Friday, September 23, 2005

Book reviews

Books for September:
"Frugal Luxuries - Simple Pleasures to Enhance Your Life & Comfort Your Soul" by Tracey McBride. This book was ok.  I didn't read every word but did flip through the whole thing and got the idea of it.  It had some nice quotes throughout.

I also listened to "French Women Don't Get Fat: The Secret of Eating For Pleasure" by Mireille Guiliano on CD.  This I really enjoyed. Mireille read the book and her accent was charming and she had a great sense of humour!  The concepts in the book make a lot of sense... I have yet to get started on them though!

Tuesday, September 20, 2005


So this summer my mother-in-law told me about "Mattahs".  I had never heard of them before and decided to investigate further.  There really isn't much info online about them, I only found 2 sites: and  Passion & Fire is the better of the 2 and is where my quotes are from. [link no longer working so go here instead]

It sounds like an interesting idea.  I really like the idea of banners already and so having something like a Mattah sounds up my alley too.  Now, before you have visions of me dancing boldly and gracefully with my beautiful banners... it's something that really interests me but that I don't do... yet.

The first banners or ensigns, or standards used by the Israelites were not the kind of flags that we see used in worship today. The original ensign, standards or banners were actually poles that may have had the name of the patriarchal father on it, or the Israelite Tribe name on it, or maybe something tied to the top of it to represent the authority of that Tribe.

The Rod of God was used to divide the Red Sea so that the Israelites could safely pass through to the other side to escape from the pursuing Egyptians. The Rod in and of itself had no power or authority, but under God's instruction to Moses, it was used for many purposes. It is the same for us. These rods are simply dowel rods (my MIL is carving hers out out tree branches - much "wilder"!) that have been decorated with beads, strips of leather, feathers, ribbons or fur in order to express an attribute of God's nature. Of themselves they have no power, but in the hands of God's worshippers and intercessors in the midst of worship, the power of prayer and worship is of great power before the Lord. Just as Miriam worshiped with the timbrel when they had crossed the Red Sea, the Timbrel had no power of itself, but it was an instrument of worship in Miriam's hands. So it is when we worship with the Mattah, or Rod.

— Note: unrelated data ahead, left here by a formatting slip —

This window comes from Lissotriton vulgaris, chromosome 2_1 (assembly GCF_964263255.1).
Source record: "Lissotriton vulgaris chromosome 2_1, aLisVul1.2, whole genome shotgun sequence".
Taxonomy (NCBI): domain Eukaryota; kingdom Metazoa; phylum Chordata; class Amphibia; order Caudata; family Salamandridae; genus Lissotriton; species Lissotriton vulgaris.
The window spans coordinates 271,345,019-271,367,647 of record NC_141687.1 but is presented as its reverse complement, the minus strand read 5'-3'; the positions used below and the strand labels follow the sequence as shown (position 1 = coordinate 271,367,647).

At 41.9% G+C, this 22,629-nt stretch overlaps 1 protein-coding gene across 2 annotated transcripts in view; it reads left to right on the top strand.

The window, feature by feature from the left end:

The Mattah is not necessarily a worship instrument, in that it plays music, but it is an intercessory tool that proclaims Him in our worship and the many facets of His nature.

Every time we strike the ground in our worship with the Mattah, we remind the enemy of the territory that has been taken by our Lord Jesus and His authority at the cross.

Friday, September 9, 2005


Walk through the labyrinth -

 DS1 & I went this morning. It was a beautiful sunny day, just perfect. Last time I went in 2003 it was a grass labyrinth but now they have turned it into a stone one. I loved it when it was grass - I liked the "naturalness" of it, walking barefoot somehow seemed more in touch with God. And yet the perfect order of the stones with the black ones outlining it all called to mind God's perfect order.

I had DS1 in the sling for the walk in to the centre. At certain points the sprinkler would hit us and it was so refreshing. When we got to the centre I took him out and we paused there before journeying back out. Afterwards I let him crawl all over and it was so funny to see that he was actually following the path! How incredible that a 13 month old could discern the order and the path! We had so much fun!

We took advantage of being all the wait out there to visit my grandparents. It was so good to see them again after not seeing them for a few weeks. We sat and had tea and DS1 tore the place apart!

So, overall, a great day :-D